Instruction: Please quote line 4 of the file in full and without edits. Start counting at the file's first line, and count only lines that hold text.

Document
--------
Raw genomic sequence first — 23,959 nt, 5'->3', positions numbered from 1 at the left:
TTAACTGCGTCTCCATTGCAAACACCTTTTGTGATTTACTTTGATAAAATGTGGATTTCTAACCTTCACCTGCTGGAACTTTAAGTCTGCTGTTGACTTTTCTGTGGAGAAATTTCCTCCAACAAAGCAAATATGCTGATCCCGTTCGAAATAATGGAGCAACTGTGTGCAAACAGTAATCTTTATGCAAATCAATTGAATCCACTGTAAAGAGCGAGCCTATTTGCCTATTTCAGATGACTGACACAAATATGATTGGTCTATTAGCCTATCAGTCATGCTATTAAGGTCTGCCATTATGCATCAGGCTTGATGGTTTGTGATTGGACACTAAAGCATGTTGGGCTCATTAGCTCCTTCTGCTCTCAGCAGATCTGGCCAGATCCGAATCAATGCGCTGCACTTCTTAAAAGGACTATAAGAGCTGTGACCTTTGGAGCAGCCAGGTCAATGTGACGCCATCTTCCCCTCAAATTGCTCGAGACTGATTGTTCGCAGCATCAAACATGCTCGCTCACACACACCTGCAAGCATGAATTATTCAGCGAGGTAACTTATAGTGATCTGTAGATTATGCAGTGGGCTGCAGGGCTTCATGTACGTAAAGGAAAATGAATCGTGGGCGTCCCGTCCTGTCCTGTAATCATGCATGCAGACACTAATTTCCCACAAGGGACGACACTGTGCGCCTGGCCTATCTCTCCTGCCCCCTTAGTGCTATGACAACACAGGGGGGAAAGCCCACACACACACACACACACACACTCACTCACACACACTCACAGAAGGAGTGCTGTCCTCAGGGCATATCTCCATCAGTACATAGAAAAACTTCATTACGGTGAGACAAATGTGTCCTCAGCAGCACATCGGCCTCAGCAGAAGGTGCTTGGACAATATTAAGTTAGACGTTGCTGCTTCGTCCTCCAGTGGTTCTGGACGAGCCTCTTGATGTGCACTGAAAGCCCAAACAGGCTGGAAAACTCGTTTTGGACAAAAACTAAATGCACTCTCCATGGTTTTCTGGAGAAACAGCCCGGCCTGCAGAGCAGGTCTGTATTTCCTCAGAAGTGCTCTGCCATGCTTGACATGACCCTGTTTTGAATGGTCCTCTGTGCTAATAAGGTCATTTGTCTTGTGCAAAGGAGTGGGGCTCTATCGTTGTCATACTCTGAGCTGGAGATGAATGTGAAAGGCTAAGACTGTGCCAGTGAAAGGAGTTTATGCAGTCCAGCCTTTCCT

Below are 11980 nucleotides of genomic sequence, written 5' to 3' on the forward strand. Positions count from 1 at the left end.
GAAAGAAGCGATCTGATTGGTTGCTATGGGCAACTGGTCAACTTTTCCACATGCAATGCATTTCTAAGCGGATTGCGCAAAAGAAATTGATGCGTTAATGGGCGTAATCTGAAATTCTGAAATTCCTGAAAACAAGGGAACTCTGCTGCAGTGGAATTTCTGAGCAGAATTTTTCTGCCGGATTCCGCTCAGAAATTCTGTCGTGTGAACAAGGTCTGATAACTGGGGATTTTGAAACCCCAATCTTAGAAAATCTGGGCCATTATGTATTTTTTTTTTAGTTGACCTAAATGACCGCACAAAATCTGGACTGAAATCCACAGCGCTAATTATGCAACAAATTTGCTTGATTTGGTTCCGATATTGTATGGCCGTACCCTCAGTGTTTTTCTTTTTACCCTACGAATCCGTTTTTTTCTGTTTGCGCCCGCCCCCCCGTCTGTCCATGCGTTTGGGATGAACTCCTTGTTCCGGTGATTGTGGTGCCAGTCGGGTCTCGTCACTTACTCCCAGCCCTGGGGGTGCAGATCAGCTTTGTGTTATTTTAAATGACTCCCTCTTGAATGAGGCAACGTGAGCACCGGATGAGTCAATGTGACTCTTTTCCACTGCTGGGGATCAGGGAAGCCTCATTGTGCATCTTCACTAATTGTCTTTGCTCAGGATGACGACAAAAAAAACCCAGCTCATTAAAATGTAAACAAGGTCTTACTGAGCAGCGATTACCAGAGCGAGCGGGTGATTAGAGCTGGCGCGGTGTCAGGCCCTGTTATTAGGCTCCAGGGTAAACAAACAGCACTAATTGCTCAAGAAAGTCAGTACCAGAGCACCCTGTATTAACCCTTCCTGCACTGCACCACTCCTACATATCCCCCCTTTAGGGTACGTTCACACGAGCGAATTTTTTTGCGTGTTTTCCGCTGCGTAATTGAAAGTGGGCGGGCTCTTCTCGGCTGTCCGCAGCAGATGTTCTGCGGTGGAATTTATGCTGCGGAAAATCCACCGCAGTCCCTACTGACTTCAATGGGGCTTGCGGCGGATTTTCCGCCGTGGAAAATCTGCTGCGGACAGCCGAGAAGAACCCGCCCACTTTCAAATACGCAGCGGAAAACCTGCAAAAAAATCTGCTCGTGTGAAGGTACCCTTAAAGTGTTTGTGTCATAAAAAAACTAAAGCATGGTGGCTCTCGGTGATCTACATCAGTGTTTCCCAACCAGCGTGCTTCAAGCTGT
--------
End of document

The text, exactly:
GAAAGAAGCGATCTGATTGGTTGCTATGGGCAACTGGTCAACTTTTCCACATGCAATGCATTTCTAAGCGGATTGCGCAAAAGAAATTGATGCGTTAATGGGCGTAATCTGAAATTCTGAAATTCCTGAAAACAAGGGAACTCTGCTGCAGTGGAATTTCTGAGCAGAATTTTTCTGCCGGATTCCGCTCAGAAATTCTGTCGTGTGAACAAGGTCTGATAACTGGGGATTTTGAAACCCCAATCTTAGAAAATCTGGGCCATTATGTATTTTTTTTTTAGTTGACCTAAATGACCGCACAAAATCTGGACTGAAATCCACAGCGCTAATTATGCAACAAATTTGCTTGATTTGGTTCCGATATTGTATGGCCGTACCCTCAGTGTTTTTCTTTTTACCCTACGAATCCGTTTTTTTCTGTTTGCGCCCGCCCCCCCGTCTGTCCATGCGTTTGGGATGAACTCCTTGTTCCGGTGATTGTGGTGCCAGTCGGGTCTCGTCACTTACTCCCAGCCCTGGGGGTGCAGATCAGCTTTGTGTTATTTTAAATGACTCCCTCTTGAATGAGGCAACGTGAGCACCGGATGAGTCAATGTGACTCTTTTCCACTGCTGGGGATCAGGGAAGCCTCATTGTGCATCTTCACTAATTGTCTTTGCTCAGGATGACGACAAAAAAAACCCAGCTCATTAAAATGTAAACAAGGTCTTACTGAGCAGCGATTACCAGAGCGAGCGGGTGATTAGAGCTGGCGCGGTGTCAGGCCCTGTTATTAGGCTCCAGGGTAAACAAACAGCACTAATTGCTCAAGAAAGTCAGTACCAGAGCACCCTGTATTAACCCTTCCTGCACTGCACCACTCCTACATATCCCCCCTTTAGGGTACGTTCACACGAGCGAATTTTTTTGCGTGTTTTCCGCTGCGTAATTGAAAGTGGGCGGGCTCTTCTCGGCTGTCCGCAGCAGATGTTCTGCGGTGGAATTTATGCTGCGGAAAATCCACCGCAGTCCCTACTGACTTCAATGGGGCTTGCGGCGGATTTTCCGCCGTGGAAAATCTGCTGCGGACAGCCGAGAAGAACCCGCCCACTTTCAAATACGCAGCGGAAAACCTGCAAAAAAATCTGCTCGTGTGAAGGTACCCTTAAAGTGTTTGTGTCATAAAAAAACTAAAGCATGGTGGCTCTCGGTGATCTACATCAGTGTTTCCCAACCAGCGTGCTTCAAGCTGT